The percentage of individual investors describing their short-term outlook for stocks as “neutral” rebounded strongly. The latest AAII Sentiment Survey also shows declines in both optimism and pessimism.
Bullish sentiment, expectations that stock prices will rise over the next six months, fell 5.1 percentage points to 24.7%. Optimism was last lower on December 12, 2018 (20.9%). This is the 14th time this year that optimism is below its historical average of 38.5%.
Neutral sentiment, expectations that stock prices will stay essentially unchanged over the next six months, rose 8.3 percentage points to 39.2%. The increase puts neutral sentiment back above its historical average of 31.0% for the 16th time in 17 weeks.
Bearish sentiment, expectations that stock prices will fall over the next six months, pulled back by 3.2 percentage points. Even with the decrease, pessimism is above its historical average of 30.5% on back-to-back weeks for the first time since January.
Since setting a 2019 high of 43.1% two weeks ago, bullish sentiment has fallen by a cumulative 18.4 percentage points. At its current level, optimism is at an unusually low level. Such readings have historically been followed by higher-than-median six- and 12-month returns in the S&P 500 index.
Many individual investors have been monitoring trade negotiations, particularly between the U.S. and China. We’ve also heard from AAII members who are concerned about a drop in stock prices occurring, though there are other members who have been encouraged by this year’s upward run in stock prices. Also having an influence are monetary policy, Washington politics (including President Trump), geopolitics, valuations, corporate earnings and the pace of economic growth.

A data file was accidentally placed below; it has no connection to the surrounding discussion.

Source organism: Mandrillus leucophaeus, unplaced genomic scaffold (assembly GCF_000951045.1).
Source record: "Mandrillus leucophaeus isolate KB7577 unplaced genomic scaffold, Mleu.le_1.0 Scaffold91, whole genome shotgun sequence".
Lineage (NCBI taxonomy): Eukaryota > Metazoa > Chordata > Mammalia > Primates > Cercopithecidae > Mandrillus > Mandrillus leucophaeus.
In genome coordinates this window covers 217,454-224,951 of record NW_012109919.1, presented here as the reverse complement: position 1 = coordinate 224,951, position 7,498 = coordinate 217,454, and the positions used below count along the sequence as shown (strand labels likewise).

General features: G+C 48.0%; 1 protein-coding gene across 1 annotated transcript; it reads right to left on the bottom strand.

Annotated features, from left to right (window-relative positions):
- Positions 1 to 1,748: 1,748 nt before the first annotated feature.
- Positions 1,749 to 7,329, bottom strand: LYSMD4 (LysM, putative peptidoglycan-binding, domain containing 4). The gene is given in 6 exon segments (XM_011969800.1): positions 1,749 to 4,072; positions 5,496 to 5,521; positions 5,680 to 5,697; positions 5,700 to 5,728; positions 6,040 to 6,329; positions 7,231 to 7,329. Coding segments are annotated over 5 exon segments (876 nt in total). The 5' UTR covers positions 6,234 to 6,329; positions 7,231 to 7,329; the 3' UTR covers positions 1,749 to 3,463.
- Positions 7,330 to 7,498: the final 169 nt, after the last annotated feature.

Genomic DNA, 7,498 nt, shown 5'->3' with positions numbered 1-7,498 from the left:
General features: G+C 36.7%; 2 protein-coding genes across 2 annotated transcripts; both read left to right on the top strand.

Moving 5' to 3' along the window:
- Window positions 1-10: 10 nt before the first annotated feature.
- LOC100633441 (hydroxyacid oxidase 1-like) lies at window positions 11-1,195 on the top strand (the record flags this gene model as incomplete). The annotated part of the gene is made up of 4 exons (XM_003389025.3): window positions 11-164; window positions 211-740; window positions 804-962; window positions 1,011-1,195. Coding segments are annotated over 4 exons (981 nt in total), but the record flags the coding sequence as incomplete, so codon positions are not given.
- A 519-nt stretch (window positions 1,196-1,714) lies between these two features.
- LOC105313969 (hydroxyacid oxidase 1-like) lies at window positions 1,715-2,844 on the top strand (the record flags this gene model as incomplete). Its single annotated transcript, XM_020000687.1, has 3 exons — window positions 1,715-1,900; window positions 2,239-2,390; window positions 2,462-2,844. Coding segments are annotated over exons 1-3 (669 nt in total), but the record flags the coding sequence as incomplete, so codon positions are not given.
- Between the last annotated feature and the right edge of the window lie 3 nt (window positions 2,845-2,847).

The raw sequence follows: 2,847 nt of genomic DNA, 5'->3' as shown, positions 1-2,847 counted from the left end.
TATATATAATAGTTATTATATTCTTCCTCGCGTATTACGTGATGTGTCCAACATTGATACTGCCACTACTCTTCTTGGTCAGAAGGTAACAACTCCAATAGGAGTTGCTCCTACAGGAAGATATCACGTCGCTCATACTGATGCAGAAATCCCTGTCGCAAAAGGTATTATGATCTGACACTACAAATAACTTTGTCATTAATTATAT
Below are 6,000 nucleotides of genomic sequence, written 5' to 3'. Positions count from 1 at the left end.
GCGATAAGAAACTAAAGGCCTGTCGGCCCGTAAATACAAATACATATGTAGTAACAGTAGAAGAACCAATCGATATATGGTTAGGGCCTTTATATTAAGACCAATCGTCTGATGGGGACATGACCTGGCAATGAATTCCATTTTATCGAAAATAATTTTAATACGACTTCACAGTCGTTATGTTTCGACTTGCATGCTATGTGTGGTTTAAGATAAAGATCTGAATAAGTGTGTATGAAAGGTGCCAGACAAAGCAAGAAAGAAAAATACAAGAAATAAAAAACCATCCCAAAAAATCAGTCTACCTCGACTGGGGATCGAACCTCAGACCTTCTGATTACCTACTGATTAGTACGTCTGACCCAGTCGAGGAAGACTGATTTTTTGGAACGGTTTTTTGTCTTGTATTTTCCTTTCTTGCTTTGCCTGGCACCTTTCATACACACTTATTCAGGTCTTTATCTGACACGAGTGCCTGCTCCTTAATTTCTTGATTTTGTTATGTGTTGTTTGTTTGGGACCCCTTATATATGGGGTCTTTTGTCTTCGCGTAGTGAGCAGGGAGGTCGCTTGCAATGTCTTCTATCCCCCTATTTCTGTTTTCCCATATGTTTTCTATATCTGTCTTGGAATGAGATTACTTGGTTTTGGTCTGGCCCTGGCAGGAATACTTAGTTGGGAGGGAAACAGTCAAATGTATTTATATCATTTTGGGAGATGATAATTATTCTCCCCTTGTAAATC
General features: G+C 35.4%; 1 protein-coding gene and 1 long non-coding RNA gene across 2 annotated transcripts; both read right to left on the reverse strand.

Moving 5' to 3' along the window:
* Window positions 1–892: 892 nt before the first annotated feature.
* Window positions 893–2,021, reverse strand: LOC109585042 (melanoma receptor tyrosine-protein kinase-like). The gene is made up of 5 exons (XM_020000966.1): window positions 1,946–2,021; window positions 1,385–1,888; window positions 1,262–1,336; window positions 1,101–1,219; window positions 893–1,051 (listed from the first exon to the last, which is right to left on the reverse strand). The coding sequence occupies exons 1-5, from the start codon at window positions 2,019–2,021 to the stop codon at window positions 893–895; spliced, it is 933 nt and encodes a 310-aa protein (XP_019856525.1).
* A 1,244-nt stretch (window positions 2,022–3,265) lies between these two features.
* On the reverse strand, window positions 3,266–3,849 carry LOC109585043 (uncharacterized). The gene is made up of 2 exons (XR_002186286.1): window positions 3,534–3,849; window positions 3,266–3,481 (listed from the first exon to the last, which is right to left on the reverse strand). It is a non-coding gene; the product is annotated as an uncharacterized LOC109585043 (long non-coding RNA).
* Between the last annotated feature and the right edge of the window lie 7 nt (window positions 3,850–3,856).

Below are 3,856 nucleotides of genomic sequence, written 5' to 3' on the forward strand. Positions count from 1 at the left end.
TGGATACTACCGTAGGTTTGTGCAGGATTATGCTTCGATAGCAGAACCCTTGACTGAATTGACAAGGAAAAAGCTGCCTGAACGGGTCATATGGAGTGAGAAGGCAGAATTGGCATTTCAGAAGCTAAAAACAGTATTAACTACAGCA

This week’s special question asked AAII members how, given the recent U.S.-China headlines, trade issues are influencing their outlook for stocks. Responses varied, though most respondents view the trade impasse as a near-term negative for stocks.
Nearly a quarter of all respondents (24%) say they expect stock prices to fall if the impasse continues. Just under 17% of respondents describe themselves as being more cautious or are otherwise postponing buying more stocks until there is more clarity. About 9% anticipate more uncertainty, while a similar proportion of respondents think trade issues will contribute to further volatility in the stock market. Slightly more than 12% expect the stocks to rise once a deal is reached, though many of these respondents say the stocks could be under pressure until then. Approximately 14% say trade issues are not influencing how they invest.
Here is a sampling of the responses:
- “Definitely affecting it. I will continue to be cautious with new acquisitions until the issue is resolved.”
- “The lack of a trade agreement and imposition of tariffs will likely result in a drop in the stock market.”
- “I believe they will work something out, although in the short term there could be some slowing in the economy.”
- “I am taking advantage of the volatility; buying the dips and selling the peaks.”
- “They make my outlook for stocks definitely bearish. Without the trade war, my outlook would be neutral to slightly bullish.”
- Bullish: 24.7%, down 5.1 percentage points
- Neutral: 39.2%, up 8.3 percentage points
- Bearish: 36.1%, down 3.2 percentage points
- Bullish: 38.5%
- Neutral: 31.0%
- Bearish: 30.5%
The AAII Sentiment Survey has been conducted weekly since July 1987. The survey and its results are available online.
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Disclosure: I/we have no positions in any stocks mentioned, and no plans to initiate any positions within the next 72 hours.